Blind: A ‘Sightless’ Thriller

One of the biggest issues with the film is the lacklustre cat-and-mouse game between Sonam Kapoor and Purab Kohli.

Dull direction!
Blind (Hindi)
  • Cast: Sonam Kapoor, Purab Kohli, Vinay Pathak and Lillete Dubey
  • Director: Shome Makhija
  • Producers: Sujoy Ghosh, Avishek Ghosh, and Pinkesh Nahar
  • Music: Clinton Cerejo and Brianca Gomes
  • Runtime: 2 hours 4 minutes
  • OTT platform: Jio Cinema

Shome Makhjia’s Blind is a bland remake of the Tamil thriller Netrikann (2021) which, in turn, was based on the Korean film Blind (2011).

Netrikann also had its issues with the slightly overlong runtime, but it kept the viewers at the edge of their seats for the most part.

Director Milind Rau gave a solid emotional arc that made you sympathise with its visually impaired protagonist Durga (Nayanthara).

The cat-and-mouse game between her and the psychopath (Ajmal Ameer) was filled with many tense moments which makes the viewers root for Nayanthara’s Durga.

On the other hand, Shome Makhija’s Blind is mostly devoid of these elements.


For those who haven’t seen Netrikann, Gia Singh (Sonam Kapoor) in Blind is a police officer in Scotland.

One day a severe argument happens between Gia and her younger brother in a car and Gia handcuffs him to the handle of the car.

Meanwhile, an accident happens and Gia crashes on the road with great force. At that exact moment, another car charges into the already wrecked car which takes her brother’s life.

She recovers but loses her sight and also her job. Her efforts to retain her job don’t succeed.

Meanwhile, several girls in the city go missing. One night, a stranger (Purab Kohli), disguised as a cab driver, offers to drop Gia home. But she soon finds something is amiss about the driver.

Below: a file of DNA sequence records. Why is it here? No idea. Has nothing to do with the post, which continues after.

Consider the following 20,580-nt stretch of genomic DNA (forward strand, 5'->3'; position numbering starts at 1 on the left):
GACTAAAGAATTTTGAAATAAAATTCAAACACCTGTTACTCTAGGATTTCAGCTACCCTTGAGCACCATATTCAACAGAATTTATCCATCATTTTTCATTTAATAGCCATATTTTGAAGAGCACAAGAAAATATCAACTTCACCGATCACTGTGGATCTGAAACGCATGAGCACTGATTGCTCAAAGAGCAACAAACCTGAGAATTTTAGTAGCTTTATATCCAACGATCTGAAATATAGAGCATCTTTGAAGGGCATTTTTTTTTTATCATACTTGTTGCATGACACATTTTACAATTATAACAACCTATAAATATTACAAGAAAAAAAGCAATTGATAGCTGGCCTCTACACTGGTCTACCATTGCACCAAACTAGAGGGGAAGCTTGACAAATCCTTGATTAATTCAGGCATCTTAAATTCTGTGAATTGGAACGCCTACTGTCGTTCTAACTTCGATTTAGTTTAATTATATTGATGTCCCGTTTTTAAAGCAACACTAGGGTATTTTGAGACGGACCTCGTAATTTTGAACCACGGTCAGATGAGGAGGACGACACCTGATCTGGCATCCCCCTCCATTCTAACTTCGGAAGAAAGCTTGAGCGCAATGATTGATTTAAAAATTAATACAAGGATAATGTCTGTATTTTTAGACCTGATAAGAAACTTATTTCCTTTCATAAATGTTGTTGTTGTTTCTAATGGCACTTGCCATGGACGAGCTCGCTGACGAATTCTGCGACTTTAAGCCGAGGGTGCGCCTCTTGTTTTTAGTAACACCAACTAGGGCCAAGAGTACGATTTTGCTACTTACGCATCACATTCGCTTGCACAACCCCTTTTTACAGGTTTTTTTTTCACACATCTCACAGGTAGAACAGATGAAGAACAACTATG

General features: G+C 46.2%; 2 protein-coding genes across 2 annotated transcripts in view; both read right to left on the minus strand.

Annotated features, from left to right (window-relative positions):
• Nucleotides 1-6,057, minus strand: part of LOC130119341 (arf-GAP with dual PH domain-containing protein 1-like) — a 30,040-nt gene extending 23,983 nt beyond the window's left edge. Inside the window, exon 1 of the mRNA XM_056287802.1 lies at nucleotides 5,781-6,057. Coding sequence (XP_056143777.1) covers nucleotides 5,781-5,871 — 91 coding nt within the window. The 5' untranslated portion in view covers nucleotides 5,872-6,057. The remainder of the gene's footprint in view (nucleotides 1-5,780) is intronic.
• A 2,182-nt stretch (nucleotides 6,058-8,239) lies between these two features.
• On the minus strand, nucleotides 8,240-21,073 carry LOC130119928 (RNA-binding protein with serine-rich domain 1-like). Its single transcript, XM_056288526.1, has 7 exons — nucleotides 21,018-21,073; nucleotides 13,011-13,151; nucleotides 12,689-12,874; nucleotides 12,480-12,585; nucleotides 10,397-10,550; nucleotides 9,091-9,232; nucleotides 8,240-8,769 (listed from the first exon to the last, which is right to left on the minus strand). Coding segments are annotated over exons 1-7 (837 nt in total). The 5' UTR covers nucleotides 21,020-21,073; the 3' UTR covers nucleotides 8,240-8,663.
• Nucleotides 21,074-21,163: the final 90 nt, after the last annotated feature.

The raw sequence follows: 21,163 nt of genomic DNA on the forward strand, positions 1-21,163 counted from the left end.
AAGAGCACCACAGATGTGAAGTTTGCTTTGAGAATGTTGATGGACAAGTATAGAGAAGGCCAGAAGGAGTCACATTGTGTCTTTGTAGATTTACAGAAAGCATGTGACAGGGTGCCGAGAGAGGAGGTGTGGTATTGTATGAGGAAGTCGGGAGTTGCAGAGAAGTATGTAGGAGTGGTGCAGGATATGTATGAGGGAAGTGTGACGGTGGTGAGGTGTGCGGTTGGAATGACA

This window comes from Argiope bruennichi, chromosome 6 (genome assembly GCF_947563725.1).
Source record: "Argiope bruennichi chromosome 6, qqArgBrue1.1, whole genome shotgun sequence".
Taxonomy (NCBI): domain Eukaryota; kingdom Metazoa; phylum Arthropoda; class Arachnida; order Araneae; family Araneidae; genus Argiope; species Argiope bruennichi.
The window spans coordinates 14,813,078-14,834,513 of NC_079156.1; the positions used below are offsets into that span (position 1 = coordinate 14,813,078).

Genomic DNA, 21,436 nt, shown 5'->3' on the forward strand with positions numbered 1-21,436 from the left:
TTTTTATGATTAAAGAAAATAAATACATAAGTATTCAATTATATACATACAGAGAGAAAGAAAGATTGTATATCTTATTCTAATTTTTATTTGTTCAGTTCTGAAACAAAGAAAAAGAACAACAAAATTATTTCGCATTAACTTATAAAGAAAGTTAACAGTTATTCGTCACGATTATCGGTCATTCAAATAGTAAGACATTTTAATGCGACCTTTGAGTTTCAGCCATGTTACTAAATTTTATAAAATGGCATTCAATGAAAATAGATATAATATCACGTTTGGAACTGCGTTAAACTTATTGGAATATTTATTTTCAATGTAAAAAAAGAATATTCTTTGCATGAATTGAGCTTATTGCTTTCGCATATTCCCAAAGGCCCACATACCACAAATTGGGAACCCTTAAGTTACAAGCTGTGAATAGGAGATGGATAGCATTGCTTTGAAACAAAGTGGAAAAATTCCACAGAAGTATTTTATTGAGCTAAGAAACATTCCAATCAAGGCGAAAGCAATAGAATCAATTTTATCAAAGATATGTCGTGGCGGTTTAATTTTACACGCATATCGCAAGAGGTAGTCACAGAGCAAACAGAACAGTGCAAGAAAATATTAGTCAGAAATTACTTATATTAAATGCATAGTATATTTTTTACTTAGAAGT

The ride becomes mysterious when a few knocks are heard from the trunk of the car. Gia manages to escape from the cab after some fight.

She suspects the cab driver is behind the kidnapping of the girls. The rest of the story is about whether Gia, with the help of the police force, is able to find the psychopath and the dangers she faces along the way.


Before getting into the negatives, it is necessary to mention the very few redeeming features of Blind.

Purab Kohli, as the serial killer surprises you big with his sadistic portrayal. He is someone who is generally associated with soft characters. But here, the actor successfully transforms into a cold-blooded psychopath.

Vinay Pathak, the police officer helping Gia, is also in good form. He provides some much-needed lighter moments.

A mention must also be made of the chase sequence involving Sonam Kapoor and Purab Kohli. It is one of the few moments in the film where you root for Gia.

Coming to Sonam Kapoor, the actress makes a sincere effort, but her limited acting abilities are terribly exposed here. Sonam doesn’t even hold a candle to what Nayanthara did in Netrikann.


One of the biggest issues with Blind is the lacklustre cat-and-mouse game between Sonam Kapoor and Purab Kohli. The issue here is not just about Sonam’s acting, but it is also the dull direction of Shome Makijha.

Though Shome Makijha has been an assistant director for films like Sujoy Ghosh’s Kahaani (2012), it is clear that he has not learnt anything from those films.

An example of his dull direction is the telephonic conversation, that Sonam has for the first time with the psychopath. It is so dull that the audience goes into a slumber.

Another major problem with Blind is the lack of a back story explaining why Purab Kohli’s character abducts young women and tortures them to death.

Not a single explanation is given about his psychotic behaviour. This angle was much better explored in Netrikann.

Lillete Dubey, as Aunty Maria gets very little to do, and her scenes with Sonam don’t add much value to the narrative.

Her estranged relationship with her mother just doesn’t make any sense. The police officials, with the exception of Vinay Pathak, come across more as buffoons than anything else.

Final take

Blind’s cat-and-mouse game falters despite the few strong performances.

(Views expressed here are personal.)

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